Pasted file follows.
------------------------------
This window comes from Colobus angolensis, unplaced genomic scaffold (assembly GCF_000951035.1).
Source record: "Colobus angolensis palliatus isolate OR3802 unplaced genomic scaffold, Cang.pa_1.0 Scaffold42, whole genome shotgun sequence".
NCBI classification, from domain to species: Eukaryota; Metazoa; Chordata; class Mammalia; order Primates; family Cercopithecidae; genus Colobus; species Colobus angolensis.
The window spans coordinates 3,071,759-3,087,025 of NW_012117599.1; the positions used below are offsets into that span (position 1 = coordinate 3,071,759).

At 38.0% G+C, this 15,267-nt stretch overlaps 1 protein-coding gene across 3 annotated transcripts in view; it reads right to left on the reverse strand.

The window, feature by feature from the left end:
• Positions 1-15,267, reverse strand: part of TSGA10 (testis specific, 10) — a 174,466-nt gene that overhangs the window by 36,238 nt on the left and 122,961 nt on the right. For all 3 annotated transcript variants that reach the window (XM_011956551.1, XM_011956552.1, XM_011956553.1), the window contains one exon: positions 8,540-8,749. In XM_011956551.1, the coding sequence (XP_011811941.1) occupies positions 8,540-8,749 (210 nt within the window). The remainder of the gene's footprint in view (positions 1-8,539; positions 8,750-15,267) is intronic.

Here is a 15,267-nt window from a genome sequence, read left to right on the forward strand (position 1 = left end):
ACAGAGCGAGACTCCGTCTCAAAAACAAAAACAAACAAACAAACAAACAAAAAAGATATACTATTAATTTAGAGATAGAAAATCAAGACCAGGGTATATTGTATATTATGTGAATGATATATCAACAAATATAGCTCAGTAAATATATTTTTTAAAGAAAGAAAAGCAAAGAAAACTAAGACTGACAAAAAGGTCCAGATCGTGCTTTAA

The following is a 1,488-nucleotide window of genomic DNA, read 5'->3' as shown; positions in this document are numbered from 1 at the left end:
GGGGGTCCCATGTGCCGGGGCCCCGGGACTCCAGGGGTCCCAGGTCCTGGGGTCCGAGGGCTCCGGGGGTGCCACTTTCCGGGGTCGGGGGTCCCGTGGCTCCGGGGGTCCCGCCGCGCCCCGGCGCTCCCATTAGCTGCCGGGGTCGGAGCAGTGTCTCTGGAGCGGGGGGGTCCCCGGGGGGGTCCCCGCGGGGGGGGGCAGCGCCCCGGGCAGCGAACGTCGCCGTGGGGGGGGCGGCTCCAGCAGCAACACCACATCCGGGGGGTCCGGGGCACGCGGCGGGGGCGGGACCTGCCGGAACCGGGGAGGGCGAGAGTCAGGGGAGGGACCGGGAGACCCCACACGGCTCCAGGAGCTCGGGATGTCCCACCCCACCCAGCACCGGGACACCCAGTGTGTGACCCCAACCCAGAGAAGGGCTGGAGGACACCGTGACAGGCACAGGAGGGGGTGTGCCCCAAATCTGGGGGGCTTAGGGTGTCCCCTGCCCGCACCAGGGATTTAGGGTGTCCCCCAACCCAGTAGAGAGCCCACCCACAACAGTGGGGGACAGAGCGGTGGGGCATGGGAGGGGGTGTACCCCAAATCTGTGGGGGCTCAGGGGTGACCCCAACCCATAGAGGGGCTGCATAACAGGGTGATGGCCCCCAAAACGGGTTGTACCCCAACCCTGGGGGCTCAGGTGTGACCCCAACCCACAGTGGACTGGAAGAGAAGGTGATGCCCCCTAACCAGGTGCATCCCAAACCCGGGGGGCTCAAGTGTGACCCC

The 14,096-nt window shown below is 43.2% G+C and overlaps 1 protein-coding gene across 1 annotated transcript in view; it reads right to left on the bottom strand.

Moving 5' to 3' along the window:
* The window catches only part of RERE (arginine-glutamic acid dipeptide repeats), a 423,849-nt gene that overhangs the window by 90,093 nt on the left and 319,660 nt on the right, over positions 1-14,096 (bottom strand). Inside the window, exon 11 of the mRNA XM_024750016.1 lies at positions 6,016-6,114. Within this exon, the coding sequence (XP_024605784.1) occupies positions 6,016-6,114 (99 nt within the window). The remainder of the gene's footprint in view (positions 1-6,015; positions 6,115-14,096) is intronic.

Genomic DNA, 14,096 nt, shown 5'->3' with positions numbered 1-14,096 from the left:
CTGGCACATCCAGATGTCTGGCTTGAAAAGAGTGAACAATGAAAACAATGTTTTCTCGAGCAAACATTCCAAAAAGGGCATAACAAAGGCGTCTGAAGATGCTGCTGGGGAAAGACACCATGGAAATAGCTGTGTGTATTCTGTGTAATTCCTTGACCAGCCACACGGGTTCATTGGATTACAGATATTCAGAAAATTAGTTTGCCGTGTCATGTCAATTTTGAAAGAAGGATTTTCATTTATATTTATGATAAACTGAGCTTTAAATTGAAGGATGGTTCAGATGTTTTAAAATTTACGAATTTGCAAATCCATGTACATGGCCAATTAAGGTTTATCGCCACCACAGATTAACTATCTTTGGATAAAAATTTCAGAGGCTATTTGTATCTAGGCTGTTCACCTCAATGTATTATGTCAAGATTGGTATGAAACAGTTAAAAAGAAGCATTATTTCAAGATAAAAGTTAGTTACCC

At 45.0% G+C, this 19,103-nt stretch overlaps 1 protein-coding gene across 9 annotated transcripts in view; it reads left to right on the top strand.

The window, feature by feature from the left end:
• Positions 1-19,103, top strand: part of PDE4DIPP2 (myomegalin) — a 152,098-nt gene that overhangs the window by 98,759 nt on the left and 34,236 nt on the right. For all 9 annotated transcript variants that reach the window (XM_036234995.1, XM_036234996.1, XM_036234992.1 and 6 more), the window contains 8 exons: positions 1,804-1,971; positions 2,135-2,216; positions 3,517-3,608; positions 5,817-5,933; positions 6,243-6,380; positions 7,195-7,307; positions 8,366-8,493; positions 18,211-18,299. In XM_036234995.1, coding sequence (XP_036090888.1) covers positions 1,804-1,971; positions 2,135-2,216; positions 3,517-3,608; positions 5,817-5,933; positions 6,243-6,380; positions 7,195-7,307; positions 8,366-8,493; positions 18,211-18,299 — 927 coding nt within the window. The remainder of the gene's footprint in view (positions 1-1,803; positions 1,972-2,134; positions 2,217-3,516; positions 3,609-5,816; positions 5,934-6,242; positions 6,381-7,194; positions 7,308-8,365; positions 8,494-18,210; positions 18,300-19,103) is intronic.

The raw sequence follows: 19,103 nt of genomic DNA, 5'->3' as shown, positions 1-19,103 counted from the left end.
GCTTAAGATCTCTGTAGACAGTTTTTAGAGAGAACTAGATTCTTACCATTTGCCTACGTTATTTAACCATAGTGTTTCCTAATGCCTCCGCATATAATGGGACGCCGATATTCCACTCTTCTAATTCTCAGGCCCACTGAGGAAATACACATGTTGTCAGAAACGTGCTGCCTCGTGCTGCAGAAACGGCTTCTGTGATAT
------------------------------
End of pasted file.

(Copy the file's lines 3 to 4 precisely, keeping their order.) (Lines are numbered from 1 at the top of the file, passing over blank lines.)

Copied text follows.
NCBI classification, from domain to species: Eukaryota; Metazoa; Chordata; class Mammalia; order Primates; family Cercopithecidae; genus Colobus; species Colobus angolensis.
The window spans coordinates 3,071,759-3,087,025 of NW_012117599.1; the positions used below are offsets into that span (position 1 = coordinate 3,071,759).